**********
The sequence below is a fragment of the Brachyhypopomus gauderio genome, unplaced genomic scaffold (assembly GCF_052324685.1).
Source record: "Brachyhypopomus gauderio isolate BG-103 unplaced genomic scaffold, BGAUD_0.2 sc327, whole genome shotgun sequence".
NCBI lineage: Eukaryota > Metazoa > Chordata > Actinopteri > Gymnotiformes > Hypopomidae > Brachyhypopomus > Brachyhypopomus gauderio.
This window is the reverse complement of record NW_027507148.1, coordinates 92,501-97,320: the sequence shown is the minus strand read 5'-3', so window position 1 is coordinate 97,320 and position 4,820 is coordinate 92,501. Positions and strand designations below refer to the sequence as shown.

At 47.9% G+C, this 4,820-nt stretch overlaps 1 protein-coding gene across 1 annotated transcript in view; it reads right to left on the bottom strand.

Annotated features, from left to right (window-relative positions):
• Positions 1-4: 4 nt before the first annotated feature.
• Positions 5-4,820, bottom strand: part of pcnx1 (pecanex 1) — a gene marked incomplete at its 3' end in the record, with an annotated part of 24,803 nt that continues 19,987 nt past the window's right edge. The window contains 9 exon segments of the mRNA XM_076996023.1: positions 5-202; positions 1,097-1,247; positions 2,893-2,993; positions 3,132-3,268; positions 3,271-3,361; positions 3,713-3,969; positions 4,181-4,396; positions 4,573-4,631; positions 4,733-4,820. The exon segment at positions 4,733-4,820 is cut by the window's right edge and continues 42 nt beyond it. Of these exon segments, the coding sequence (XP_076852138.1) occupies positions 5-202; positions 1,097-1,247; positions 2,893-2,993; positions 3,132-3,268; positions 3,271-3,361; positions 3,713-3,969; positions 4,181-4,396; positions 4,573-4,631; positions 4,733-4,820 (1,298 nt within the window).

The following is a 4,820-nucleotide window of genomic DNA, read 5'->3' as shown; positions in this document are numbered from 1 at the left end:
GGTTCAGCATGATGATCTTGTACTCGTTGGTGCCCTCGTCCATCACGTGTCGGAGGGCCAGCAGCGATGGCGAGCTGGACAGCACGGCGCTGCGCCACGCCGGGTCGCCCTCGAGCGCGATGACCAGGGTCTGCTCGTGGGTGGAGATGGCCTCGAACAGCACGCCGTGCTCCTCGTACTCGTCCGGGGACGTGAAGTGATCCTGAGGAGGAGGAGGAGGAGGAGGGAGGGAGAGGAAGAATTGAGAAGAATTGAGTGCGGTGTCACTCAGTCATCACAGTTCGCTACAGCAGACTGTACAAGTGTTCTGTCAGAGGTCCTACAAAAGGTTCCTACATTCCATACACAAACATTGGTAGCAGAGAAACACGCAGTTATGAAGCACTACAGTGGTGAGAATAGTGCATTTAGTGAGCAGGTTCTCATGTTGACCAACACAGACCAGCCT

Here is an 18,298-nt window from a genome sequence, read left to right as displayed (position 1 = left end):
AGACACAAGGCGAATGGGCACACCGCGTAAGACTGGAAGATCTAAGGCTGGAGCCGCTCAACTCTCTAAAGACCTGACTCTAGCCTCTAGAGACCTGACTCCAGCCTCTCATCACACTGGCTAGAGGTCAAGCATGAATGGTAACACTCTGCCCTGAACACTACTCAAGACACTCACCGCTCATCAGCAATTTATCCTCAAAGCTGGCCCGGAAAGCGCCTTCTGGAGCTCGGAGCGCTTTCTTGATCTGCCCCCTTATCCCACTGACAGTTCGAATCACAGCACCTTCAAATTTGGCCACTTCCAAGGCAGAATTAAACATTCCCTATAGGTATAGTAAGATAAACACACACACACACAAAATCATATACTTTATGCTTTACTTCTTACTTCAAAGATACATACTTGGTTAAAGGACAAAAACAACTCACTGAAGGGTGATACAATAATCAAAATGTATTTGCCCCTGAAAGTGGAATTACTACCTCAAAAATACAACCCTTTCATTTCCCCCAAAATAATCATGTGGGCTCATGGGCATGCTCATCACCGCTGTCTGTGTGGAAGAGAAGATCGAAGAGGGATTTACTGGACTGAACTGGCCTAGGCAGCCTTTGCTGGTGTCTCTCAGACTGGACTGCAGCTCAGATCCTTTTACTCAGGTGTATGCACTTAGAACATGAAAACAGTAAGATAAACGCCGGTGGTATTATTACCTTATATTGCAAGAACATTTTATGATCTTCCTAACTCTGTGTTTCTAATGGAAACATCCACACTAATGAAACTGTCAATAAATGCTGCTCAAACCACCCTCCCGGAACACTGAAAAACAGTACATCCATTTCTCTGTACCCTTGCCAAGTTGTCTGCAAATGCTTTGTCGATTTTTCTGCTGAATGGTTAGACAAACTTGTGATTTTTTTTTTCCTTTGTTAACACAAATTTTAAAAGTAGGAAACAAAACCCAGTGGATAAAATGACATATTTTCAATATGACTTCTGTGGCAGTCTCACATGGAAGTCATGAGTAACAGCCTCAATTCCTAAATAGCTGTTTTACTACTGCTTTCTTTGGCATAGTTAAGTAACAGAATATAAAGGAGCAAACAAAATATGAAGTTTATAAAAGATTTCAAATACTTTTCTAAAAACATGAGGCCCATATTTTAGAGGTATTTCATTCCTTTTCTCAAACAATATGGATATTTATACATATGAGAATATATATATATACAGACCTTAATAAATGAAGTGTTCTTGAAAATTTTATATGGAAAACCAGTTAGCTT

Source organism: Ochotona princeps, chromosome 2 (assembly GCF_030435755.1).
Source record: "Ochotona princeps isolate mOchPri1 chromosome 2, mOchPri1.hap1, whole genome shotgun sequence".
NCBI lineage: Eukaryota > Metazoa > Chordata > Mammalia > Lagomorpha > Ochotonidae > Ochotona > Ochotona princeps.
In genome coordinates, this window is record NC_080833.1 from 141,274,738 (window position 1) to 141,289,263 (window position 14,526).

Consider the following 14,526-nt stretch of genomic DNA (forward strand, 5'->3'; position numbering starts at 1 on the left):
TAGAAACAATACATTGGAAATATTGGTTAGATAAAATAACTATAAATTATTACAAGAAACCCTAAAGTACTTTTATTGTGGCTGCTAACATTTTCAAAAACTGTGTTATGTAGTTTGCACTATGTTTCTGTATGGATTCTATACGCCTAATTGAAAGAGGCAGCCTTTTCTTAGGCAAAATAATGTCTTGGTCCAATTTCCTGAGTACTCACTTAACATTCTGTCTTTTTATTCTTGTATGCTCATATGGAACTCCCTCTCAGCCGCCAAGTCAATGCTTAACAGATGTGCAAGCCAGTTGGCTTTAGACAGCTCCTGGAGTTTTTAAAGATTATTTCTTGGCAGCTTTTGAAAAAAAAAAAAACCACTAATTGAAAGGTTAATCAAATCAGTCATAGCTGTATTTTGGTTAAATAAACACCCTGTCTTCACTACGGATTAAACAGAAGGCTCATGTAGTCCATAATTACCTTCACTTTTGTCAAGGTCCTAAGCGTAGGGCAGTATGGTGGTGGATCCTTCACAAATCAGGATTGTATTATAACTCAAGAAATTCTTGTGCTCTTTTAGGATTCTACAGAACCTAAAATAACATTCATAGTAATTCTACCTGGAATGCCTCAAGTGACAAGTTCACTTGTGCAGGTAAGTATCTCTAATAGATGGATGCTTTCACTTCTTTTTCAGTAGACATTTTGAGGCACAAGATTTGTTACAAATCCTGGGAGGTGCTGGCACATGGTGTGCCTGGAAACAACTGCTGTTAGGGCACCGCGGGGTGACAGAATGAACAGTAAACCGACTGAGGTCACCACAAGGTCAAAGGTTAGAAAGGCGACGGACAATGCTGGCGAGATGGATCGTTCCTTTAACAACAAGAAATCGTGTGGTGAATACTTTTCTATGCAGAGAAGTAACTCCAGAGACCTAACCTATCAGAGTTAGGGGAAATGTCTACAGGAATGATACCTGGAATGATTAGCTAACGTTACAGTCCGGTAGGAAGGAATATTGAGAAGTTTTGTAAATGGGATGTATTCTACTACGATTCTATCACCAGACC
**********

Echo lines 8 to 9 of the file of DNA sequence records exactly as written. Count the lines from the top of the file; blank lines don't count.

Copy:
• Positions 5-4,820, bottom strand: part of pcnx1 (pecanex 1) — a gene marked incomplete at its 3' end in the record, with an annotated part of 24,803 nt that continues 19,987 nt past the window's right edge. The window contains 9 exon segments of the mRNA XM_076996023.1: positions 5-202; positions 1,097-1,247; positions 2,893-2,993; positions 3,132-3,268; positions 3,271-3,361; positions 3,713-3,969; positions 4,181-4,396; positions 4,573-4,631; positions 4,733-4,820. The exon segment at positions 4,733-4,820 is cut by the window's right edge and continues 42 nt beyond it. Of these exon segments, the coding sequence (XP_076852138.1) occupies positions 5-202; positions 1,097-1,247; positions 2,893-2,993; positions 3,132-3,268; positions 3,271-3,361; positions 3,713-3,969; positions 4,181-4,396; positions 4,573-4,631; positions 4,733-4,820 (1,298 nt within the window).

The following is a 4,820-nucleotide window of genomic DNA, read 5'->3' as shown; positions in this document are numbered from 1 at the left end: